‘But marijuana use is bad,’ you may say. And you may be right. But cigarettes and alcohol are also ‘bad’ (some would say they are worse, in fact) and yet cigarette smokers and rum drinkers are not labelled criminals by society. Society, of course, frowns upon cigarette smokers and alcoholics, but we stop short of throwing people in jail for consuming cigarettes and rum, and our national treasury receives offerings every month from the heavy taxes levied against the distribution of cartons of Benson & Hedges and bottles of 5-year old English Harbour rum. How is marijuana any different?
In 1893, Her Majesty’s Government in India appointed seven members to form a committee known as the India Hemp Drugs Commission. The group was tasked with completing an exhaustive study of the trade, growth, distribution, sale and use of the ‘ganja’ plant throughout all of British Colonial India.
In 1895, after interviewing thousands of witnesses from over 30 cities across India, the commission’s report was published. Included among the committee’s recommendations was the following: “total prohibition of the cultivation of the Hemp plant for narcotics, and of the manufacture, sale, or use of the drugs derived from it, is neither necessary nor expedient.” The report went even further: “The policy advocated is one of control and restriction, aimed at suppressing the excessive use and restraining the moderate use within due limits.” And what did the commission suggest as means to attain these regulatory objectives? License fees and, yes, taxes.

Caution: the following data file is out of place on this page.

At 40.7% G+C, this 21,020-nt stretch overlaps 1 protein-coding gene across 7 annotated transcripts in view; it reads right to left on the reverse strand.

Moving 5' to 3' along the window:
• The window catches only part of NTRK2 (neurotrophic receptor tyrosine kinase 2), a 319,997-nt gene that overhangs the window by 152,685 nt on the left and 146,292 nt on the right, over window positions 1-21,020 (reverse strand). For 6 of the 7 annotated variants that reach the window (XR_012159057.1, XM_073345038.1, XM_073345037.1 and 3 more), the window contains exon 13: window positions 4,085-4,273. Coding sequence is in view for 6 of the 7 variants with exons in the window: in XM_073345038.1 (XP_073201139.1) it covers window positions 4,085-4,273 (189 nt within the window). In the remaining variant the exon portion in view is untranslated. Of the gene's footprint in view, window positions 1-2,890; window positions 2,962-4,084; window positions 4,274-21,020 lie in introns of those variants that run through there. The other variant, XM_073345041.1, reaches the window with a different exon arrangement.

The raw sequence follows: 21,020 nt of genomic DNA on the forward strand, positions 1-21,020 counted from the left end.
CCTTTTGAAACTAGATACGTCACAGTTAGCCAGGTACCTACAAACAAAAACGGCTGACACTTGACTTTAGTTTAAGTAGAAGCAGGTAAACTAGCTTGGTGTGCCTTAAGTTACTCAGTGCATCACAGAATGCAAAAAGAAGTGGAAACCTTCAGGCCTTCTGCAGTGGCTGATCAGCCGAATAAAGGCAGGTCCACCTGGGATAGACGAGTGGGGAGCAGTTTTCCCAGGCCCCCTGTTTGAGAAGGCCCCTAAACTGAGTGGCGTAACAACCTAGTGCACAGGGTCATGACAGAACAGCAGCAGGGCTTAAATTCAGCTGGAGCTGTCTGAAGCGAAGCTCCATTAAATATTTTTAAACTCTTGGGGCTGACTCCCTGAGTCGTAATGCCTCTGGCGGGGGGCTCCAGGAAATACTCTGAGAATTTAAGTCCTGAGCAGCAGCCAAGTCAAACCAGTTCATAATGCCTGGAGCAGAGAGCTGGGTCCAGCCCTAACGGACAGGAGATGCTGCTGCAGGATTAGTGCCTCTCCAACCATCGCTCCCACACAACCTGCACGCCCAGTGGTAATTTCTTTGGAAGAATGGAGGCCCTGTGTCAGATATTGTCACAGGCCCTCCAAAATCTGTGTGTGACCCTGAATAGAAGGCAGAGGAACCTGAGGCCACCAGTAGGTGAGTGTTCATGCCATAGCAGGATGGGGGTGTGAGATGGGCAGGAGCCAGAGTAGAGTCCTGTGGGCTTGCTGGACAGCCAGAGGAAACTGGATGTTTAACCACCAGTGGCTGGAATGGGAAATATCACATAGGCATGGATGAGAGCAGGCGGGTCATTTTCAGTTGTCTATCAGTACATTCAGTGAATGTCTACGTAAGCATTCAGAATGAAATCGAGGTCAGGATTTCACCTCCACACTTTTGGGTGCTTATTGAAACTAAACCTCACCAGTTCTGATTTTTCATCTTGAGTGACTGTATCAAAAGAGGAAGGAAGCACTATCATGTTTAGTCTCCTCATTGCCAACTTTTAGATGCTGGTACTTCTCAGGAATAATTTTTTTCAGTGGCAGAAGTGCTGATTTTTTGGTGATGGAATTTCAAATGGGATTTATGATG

To be sure, the decriminalisation of marijuana in Antigua & Barbuda will be no easy task. There are powerful generational prejudices to overcome. Not to mention the holy aggression of the religious and social groups who will undoubtedly see decriminalisation of the plant as an ungodly assault on the existence of youth and the institution of family.
Well, so much for good parenting.
Should we continue to be so zealous in our efforts to criminalise all social ills, it won’t be long until we have people in prison for listening to Movado or Vybz Kartel. And we would need a new jail for teenage mothers. And one for rum drinkers. And a special jail for litterers. And a gloomy dungeon for bad parents. The more we use criminalisation as a corrective measure for our social ills, the more prisons we will need.
Ultimately, it may not matter whether marijuana is decriminalised in Antigua and Barbuda. The Jamaicans are well on their way. Medicanja, the region’s first medical marijuana company, was launched in 2013 with the blessing of the Jamaican government. It is only a matter of time before Jamaica starts reporting tax revenue generated from marijuana, only a matter of time before other Caribbean islands, in pursuit of new revenue streams, start concocting their unique versions of the Jamaican ganja experiment.
It will not be long before an increasing number of Caribbean states begin generating revenue from taxing marijuana. It may, indeed, be better if Antigua & Barbuda were not counted among the number of Caribbean ‘ganja’ states. The guardians of ‘ethics’, the traditionalists, they would be pleased.
And there is the national ‘virtue’ to consider, I imagine. For when our new economic citizens arrive on their private jets, with their freshly purchased passports, their shot of rum and their lit cigar in hand, at least they will have the comfort of knowing that they are citizens of the one remaining Caribbean fortress of virtue and conservatism. And besides, our new economic citizen has a Caricom passport now – if he needs marijuana (for any reason) he could just fly to Jamaica and spend his money.
The opinions expressed in this article are those of the author and do not necessarily reflect the views of The Daily OBSERVER.